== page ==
Congenital Stridor Workup
- Author: Timothy D Murphy, MD; Chief Editor: Michael R Bye, MD more...
See the list below:
- Chest radiography may be helpful in diagnosing a vascular ring if a right-sided aortic arch is observed in patients with congenital stridor.
- Standard neck radiography is rarely helpful unless a large mass is responsible for the obstruction. High-kilovoltage radiography can highlight the tracheal structures better and may provide more information. These radiographs use a higher radiation dose.
- CT scanning of the neck and chest may be helpful, especially if the radiology facility can perform airway reconstruction imaging. However, the need for cooperation in generating such images limits the use of CT imaging in infants and young children with congenital stridor.
- Barium esophagraphy can be helpful in diagnosing vascular rings if an indentation in the esophagus is present. The pattern of indentation may also be helpful in indicating what type of vascular anomaly may be present. However, the lesion of anomalous innominate artery does not yield abnormal findings on esophagraphy.
See the list below:
- A multichannel sleep study that measures airflow, chest wall excursion, oxygen saturation, and heart rate can provide useful information about the severity of obstruction.
- An ABG study can reveal the presence of carbon dioxide retention or chronic hypoxemia.
- In cases of suspected gastroesophageal reflux (GER), 24-hour mid esophageal pH monitoring may be helpful in establishing the diagnosis.
See the list below:
- Fiberoptic laryngoscopy and bronchoscopy, valuable diagnostic tools for the evaluation of congenital stridor, offer several important advantages over radiographic imaging, including the following:
- Lesions can be directly visualized. Evidence of inflammation or bleeding can be observed. Characteristics of the lesion, such as vascularity, can be determined.
- Biopsies and bronchoalveolar lavage samples can be taken if necessary.
- The examination is conducted while the patient is actively breathing, allowing assessment of dynamic events.
- Fiberoptic direct laryngoscopy can be performed in the office. However, in the pediatric population this procedure can be performed most safely while the patient is sedated. Bronchoscopy in a child requires intravenous conscious sedation or general anesthesia.
Belmont JR, Grundfast K. Congenital laryngeal stridor (laryngomalacia): etiologic factors and associated disorders. Ann Otol Rhinol Laryngol. 1984 Sep-Oct. 93(5 Pt 1):430-7. [Medline].
Jephson CG, Mills NA, Pitt MC, Beeson D, Aloysius A, Muntoni F, et al. Congenital stridor with feeding difficulty as a presenting symptom of Dok7 congenital myasthenic syndrome. Int J Pediatr Otorhinolaryngol. 2010 Sep. 74(9):991-4. [Medline].
Lee ML, Chen M, Tsao LY, Chiu HY, Chiu IS, Yang AD, et al. Congenital stridor and wheezing as harbingers of the del22q11.2 syndrome presenting cardiovascular malformations of right aortic arch, aberrant left subclavian artery, Kommerell's diverticulum, and left ligamentum arteriosum. Cardiovasc Pathol. 2011 Mar-Apr. 20(2):124-9. [Medline].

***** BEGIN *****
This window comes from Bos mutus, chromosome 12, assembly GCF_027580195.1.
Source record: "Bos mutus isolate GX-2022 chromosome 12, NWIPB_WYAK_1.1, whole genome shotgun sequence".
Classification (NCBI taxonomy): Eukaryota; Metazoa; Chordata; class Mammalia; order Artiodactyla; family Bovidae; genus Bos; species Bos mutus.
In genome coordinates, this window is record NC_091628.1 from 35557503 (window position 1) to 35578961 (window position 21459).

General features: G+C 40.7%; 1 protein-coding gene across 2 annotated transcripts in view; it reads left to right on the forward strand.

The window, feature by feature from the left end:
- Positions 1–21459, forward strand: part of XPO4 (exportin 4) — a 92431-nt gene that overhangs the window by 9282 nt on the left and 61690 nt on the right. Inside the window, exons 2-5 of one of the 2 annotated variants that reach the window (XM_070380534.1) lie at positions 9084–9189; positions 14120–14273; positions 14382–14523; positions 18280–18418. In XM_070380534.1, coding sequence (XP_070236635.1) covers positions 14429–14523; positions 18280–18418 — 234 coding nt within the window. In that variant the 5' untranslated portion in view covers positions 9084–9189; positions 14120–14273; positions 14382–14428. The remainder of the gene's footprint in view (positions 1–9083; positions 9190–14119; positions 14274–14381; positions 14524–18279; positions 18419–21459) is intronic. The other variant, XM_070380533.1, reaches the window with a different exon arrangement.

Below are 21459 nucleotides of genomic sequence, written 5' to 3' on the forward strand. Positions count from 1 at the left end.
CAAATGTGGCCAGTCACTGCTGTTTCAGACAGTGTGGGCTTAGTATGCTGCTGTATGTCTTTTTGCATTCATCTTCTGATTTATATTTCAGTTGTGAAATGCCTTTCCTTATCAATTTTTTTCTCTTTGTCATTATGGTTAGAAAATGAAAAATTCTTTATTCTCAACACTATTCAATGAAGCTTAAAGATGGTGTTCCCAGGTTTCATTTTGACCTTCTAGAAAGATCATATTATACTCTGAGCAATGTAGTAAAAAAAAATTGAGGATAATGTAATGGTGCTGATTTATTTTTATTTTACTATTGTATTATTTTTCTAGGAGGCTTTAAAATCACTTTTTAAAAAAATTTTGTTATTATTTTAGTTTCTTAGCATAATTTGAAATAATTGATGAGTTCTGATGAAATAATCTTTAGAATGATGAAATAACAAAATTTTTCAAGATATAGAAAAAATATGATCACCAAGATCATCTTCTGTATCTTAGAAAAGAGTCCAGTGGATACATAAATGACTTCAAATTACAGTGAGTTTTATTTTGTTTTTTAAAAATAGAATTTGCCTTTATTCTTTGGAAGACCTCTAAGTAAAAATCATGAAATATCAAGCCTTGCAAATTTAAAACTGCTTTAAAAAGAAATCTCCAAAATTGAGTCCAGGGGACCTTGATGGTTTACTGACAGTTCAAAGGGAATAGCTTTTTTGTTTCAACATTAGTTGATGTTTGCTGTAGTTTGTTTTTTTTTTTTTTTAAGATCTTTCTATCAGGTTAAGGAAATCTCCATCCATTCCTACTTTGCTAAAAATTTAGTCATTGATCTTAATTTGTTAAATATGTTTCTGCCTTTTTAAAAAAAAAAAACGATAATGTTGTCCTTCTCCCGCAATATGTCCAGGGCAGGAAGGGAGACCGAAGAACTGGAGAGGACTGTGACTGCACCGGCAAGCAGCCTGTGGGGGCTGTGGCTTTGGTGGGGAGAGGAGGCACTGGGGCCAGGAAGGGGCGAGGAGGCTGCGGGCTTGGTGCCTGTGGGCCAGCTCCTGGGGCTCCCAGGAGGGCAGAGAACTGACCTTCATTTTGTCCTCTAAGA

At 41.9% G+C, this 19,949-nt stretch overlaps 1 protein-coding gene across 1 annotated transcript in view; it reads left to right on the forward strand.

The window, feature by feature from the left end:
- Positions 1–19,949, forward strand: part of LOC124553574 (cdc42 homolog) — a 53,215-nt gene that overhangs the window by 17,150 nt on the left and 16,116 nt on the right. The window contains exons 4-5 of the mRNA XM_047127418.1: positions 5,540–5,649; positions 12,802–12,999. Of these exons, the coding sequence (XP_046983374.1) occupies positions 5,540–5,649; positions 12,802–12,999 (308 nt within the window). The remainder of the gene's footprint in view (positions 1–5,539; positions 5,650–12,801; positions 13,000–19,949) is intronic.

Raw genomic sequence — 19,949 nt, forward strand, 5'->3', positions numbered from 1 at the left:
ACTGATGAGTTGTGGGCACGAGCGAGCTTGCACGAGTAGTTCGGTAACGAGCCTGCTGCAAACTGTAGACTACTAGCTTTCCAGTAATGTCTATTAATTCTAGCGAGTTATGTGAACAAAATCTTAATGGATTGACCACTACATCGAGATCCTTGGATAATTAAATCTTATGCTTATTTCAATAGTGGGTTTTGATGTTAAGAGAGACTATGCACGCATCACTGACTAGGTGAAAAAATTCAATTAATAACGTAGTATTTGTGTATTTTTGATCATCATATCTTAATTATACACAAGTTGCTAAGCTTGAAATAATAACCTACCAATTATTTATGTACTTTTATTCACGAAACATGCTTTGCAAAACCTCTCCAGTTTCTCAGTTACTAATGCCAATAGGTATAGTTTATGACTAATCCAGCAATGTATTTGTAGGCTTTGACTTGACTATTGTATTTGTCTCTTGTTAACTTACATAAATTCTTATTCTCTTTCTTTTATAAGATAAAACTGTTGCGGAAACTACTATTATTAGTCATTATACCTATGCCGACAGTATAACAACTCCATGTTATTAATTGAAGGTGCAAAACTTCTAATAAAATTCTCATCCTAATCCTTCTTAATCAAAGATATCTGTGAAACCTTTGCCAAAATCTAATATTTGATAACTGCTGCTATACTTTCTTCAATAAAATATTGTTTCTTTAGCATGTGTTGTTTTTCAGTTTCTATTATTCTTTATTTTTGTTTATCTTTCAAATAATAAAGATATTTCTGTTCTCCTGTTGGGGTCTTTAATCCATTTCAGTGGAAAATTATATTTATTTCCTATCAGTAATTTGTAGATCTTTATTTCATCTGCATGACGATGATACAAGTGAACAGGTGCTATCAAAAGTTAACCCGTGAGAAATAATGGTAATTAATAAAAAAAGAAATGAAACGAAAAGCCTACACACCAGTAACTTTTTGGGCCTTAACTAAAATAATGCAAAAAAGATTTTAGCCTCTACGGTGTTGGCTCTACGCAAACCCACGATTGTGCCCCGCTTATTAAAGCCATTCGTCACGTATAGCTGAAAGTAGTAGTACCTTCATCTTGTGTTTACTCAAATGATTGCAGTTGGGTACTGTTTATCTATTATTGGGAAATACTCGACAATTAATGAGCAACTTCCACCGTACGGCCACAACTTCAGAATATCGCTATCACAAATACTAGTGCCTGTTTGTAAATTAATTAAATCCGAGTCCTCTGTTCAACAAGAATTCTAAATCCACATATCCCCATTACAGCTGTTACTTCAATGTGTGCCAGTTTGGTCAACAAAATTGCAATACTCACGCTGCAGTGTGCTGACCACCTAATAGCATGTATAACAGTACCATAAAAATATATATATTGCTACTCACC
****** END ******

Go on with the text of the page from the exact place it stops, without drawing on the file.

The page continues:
Klein A, Pitt MC, McHugh JC, Niks EH, Sewry CA, Phadke R, et al. DOK7 congenital myasthenic syndrome in childhood: early diagnostic clues in 23 children. Neuromuscul Disord. 2013 Nov. 23(11):883-91. [Medline].
Wright CT, Goudy SL. Congenital laryngomalacia: symptom duration and need for surgical intervention. Ann Otol Rhinol Laryngol. 2012 Jan. 121(1):57-60. [Medline].
Stritzke AI, Dunham CP, Smyth JA, Steinbok P. Congenital stridor in the context of Chiari malformation type II: the etiological role of vernix caseosa granulomatous meningitis. J Neurosurg Pediatr. 2011 Oct. 8(4):372-6. [Medline].
Aksoy EA, Elsürer C, Serin GM, Unal OF. Evaluation of pediatric subglottic cysts. Int J Pediatr Otorhinolaryngol. 2012 Feb. 76(2):240-3. [Medline].
Berdon WE, Baker DH. Vascular anomalies and the infant lung: rings, slings, and other things. Semin Roentgenol. 1972 Jan. 7(1):39-64. [Medline].
Zalzal GH, Anon JB, Cotton RT. Epiglottoplasty for the treatment of laryngomalacia. Ann Otol Rhinol Laryngol. 1987 Jan-Feb. 96(1 Pt 1):72-6. [Medline].
Cotton RT. Pediatric laryngotracheal stenosis. J Pediatr Surg. 1984 Dec. 19(6):699-704. [Medline].
Cotton RT, Evans JN. Laryngotracheal reconstruction in children. Five-year follow-up. Ann Otol Rhinol Laryngol. 1981 Sep-Oct. 90(5 Pt 1):516-20. [Medline].
Cotton RT, Schreiber JT. Management of laryngotracheoesophageal cleft. Ann Otol Rhinol Laryngol. 1981 Jul-Aug. 90(4 Pt 1):401-5. [Medline].
McSwiney PF, Cavanagh NP, Languth P. Outcome in congenital stridor (laryngomalacia). Arch Dis Child. 1977 Mar. 52(3):215-8. [Medline].
Nielson DW, Heldt GP, Tooley WH. Stridor and gastroesophageal reflux in infants. Pediatrics. 1990 Jun. 85(6):1034-9. [Medline].
Orenstein SR, Kocoshis SA, Orenstein DM, Proujansky R. Stridor and gastroesophageal reflux: diagnostic use of intraluminal esophageal acid perfusion (Bernstein test). Pediatr Pulmonol. 1987 Nov-Dec. 3(6):420-4. [Medline].
Parnell FW, Brandenburg JH. Vocal cord paralysis. A review of 100 cases. Laryngoscope. 1970 Jul. 80(7):1036-45. [Medline].
Richardson MA, Cotton RT. Anatomic abnormalities of the pediatric airway. Ear Nose Throat J. 1985 Jan. 64(1):47-60. [Medline].
Stanger P, Lucas RV Jr, Edwards JE. Anatomic factors causing respiratory distress in acyanotic congenital cardiac disease. Special reference to bronchial obstruction. Pediatrics. 1969 May. 43(5):760-9. [Medline].
Weiss LN. The diagnosis of wheezing in children. Am Fam Physician. 2008 Apr 15. 77(8):1109-14. [Medline].